Recognizing the autonomy of African governments is part of a larger program evident in a tradition of African American writing that espouses a strong identification with the continent as well as a philanthropic attitude. In the eighteenth century, Oulaudah Equiano recalls with nostalgia the way of life he had left behind when he was stolen from his village in Benin.[6] Equiano expresses nostalgia and respect for his culture. After years of traveling worldwide and eventually settling in England, however, he becomes acculturated, has a conversion experience, and decides to pursue missionary work in Sierre Leone but returns to England because of administrative problems. His allusions to what he sees as a humanitarian program of "uplift" in Africa aligns him with other African descendents who have crossed the Atlantic to advocate or to participate in bringing about change. Beginning in the late nineteenth century, for example, W.E.B. Du Bois began what would become a lifelong pursuit of scholarship pertaining to Africa, and moved to Ghana in 1961. He published numerous articles and books on Africa, and has been called the father of Pan-Africanism. In 1934, the Negro anthology edited by Nancy Cunard was published and provided a comprehensive collection of articles by scholars writing on international themes pertaining to black cultures in Africa, the Caribbean, and the United States. An important parallel among all of these sources has to do with the transnational feature of their work. From Equiano to Du Bois, and the contributors to the Negro anthology, border crossings are a consistent part of interpretations seeking to evaluate African and African American cultures.

A strong desire to connect with Africa and aid in nationalist and Pan-Africanist movements is a major theme in African American writing; however, a counter theme that takes a critical view stressing cultural differences between Africans and African Americans has prominence as well. Before examining two examples of the counter position, I would like to turn my attention briefly to Marita Golden's fictionalized autobiographical account of her experience in Nigeria, Migrations of the Heart.7 Her work provides a woman's point of view, which helps to address the question of whether there are different expectations for women in cross-cultural situations involving African and African American women.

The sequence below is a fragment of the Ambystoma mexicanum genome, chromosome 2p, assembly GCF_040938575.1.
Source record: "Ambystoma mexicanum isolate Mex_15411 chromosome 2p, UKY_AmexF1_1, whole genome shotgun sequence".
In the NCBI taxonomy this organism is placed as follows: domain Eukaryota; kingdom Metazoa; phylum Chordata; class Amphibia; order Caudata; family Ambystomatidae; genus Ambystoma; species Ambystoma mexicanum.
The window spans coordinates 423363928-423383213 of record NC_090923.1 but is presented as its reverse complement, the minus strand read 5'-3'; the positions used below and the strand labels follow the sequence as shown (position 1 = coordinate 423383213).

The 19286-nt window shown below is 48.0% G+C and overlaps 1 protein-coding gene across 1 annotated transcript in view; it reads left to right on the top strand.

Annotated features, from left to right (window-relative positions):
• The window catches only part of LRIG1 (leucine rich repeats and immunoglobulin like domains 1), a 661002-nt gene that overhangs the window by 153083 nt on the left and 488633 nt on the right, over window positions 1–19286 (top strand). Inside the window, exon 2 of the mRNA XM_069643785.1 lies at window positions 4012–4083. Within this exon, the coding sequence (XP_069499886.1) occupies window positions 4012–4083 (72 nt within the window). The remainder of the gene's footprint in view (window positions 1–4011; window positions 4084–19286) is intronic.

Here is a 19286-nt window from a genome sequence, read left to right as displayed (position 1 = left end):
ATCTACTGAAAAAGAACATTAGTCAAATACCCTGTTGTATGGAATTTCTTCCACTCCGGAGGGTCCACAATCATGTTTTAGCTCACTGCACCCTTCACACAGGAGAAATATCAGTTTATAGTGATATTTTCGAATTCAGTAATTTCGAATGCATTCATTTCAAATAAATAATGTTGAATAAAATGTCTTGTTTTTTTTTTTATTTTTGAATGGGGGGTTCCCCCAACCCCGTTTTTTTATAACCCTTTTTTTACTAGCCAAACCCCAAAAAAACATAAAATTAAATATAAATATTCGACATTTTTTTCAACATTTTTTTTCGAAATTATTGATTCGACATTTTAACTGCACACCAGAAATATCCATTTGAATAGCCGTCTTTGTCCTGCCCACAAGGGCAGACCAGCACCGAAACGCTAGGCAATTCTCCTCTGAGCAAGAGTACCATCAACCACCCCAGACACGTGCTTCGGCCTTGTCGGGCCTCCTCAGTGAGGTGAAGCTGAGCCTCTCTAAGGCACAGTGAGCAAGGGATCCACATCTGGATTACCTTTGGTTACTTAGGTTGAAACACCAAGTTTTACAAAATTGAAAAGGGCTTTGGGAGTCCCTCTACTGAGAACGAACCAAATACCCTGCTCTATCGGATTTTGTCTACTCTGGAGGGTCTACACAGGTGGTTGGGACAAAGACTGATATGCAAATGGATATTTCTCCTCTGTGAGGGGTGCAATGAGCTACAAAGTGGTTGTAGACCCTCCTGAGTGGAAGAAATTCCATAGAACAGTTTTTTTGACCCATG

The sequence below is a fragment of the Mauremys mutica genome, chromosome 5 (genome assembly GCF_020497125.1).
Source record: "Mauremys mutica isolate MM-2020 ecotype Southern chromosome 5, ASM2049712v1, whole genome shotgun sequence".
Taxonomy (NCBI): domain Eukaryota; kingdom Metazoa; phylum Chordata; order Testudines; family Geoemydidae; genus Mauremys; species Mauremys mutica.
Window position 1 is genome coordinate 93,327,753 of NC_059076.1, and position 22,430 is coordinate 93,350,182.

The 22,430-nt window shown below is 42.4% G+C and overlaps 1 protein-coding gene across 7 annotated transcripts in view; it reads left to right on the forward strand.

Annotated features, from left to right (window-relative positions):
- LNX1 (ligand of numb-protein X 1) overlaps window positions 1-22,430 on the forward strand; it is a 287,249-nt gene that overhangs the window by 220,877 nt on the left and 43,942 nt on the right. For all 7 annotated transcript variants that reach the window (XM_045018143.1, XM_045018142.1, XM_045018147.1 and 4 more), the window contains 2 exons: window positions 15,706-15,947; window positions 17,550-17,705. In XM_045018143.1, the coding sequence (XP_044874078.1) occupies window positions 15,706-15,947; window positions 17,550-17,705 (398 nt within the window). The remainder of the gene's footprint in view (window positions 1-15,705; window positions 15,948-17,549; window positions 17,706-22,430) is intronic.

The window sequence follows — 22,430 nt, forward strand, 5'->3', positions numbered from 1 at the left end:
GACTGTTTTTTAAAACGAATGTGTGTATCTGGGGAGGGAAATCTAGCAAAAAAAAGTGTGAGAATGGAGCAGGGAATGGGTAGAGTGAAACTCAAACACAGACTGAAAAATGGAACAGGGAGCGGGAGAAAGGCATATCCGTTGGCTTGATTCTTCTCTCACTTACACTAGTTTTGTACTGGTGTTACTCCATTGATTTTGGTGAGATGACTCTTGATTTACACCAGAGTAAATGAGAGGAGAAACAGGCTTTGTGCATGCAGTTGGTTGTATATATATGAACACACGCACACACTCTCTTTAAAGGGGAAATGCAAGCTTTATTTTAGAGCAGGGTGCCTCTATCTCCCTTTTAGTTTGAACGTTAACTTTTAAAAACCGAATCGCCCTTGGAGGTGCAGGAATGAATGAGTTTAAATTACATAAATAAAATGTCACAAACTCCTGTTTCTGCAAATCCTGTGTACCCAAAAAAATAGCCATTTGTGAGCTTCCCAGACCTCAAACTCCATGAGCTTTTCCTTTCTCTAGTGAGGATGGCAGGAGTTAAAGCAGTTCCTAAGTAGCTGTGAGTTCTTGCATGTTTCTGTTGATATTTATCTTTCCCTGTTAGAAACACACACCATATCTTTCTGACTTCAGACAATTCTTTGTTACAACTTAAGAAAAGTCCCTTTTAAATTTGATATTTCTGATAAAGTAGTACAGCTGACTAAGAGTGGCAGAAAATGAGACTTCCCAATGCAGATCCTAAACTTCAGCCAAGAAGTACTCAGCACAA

Golden's point of view can be seen as a pivotal point between two perspectives dominating African American writing that pertains to perceptions about Africa. These two perspectives consist of, on the one hand, a Pan-Africanist orientation, as illustrated in the work of Du Bois and Robinson and, on the other hand, a critical position that questions whether the basis for nationalistic identification across the Atlantic is valid, as in the work of Richard Wright and the contemporary journalist Keith Richburg. Between these two perspectives emerges Golden's personal narrative of a quest for "roots" not only through identification with a romantic concept of Africa as a homeland, but also through assimilation of an African culture by marriage to a Yoruba man. Her "migrations"--again, suggesting a transnational theme--lead the reader through a series of rites of passage that bring the narrator back to a self she had sought through a cultural odyssey. Her odyssey leads the reader to conclude that the belief in similar values shared between an African American woman and a Nigerian man are founded on flawed expectations men and women have upon marrying. Nevertheless, there are larger cultural implications, since she suggests that the narrator's marital conflicts are as much due to cultural differences as to gender-related challenges. Although it is improbable that culture and gender can be separated, the perspective presented in Golden's book assumes that the cultural content of gender-related conflicts varies dramatically from culture to culture, even when the similarities are equally pervasive. Thus, women may seem to have more limitations placed on them in an African context compared with an American context, but when examining the customs surrounding rites of passage such as courtship, marriage, and childbirth, the differences wilt away. And where war and social conflicts that lead to cultural and political upheavals are involved, where variation and improvisation are the norm, it is difficult to see an absolute line between one cultural context and another.

Taking my own experience in Western Sahara as an example again, I note my response to questions about how my traveling with 21 guerilla soldiers was effected by my being the only woman. To these questions I reply that my gender was only tangentially at issue, and in this sense I was no different from the Sahrawi women I encountered. Because of the war, the status of women had changed so that women were now performing duties they might not have before the war. For example, women were the administrators of a school we visited. It was here that we learned that, like the men, women in responsible positions could be very young and if unmarried, were dressed, as the men, in fatigues and were combat ready in the event of an attack. Indeed, women were trained for combat, although they were not employed as front-line soldiers. This fact I would compare with the struggle at the time for women in the United States armed services to engage in active combat, and it would seem that here the women of Western Sahara were less rather than more limited by their gender. Even married women were part of the work force, employed largely in what could be called gender-coded tasks such as sewing, but again parallels can be drawn with the status of women in the United States. For that reason, in my role as a writer for a magazine accompanying a politician on a research tour, a certain amount of privilege accrued to me. My own peculiar status as well as my observations of the shifts in roles that had occurred among the Saharawi women helped me to see how fluctuating social circumstances can challenge our preconceptions about women's roles in developing countries and cause us to rethink our presumptions about the supposed independence we have as Americans.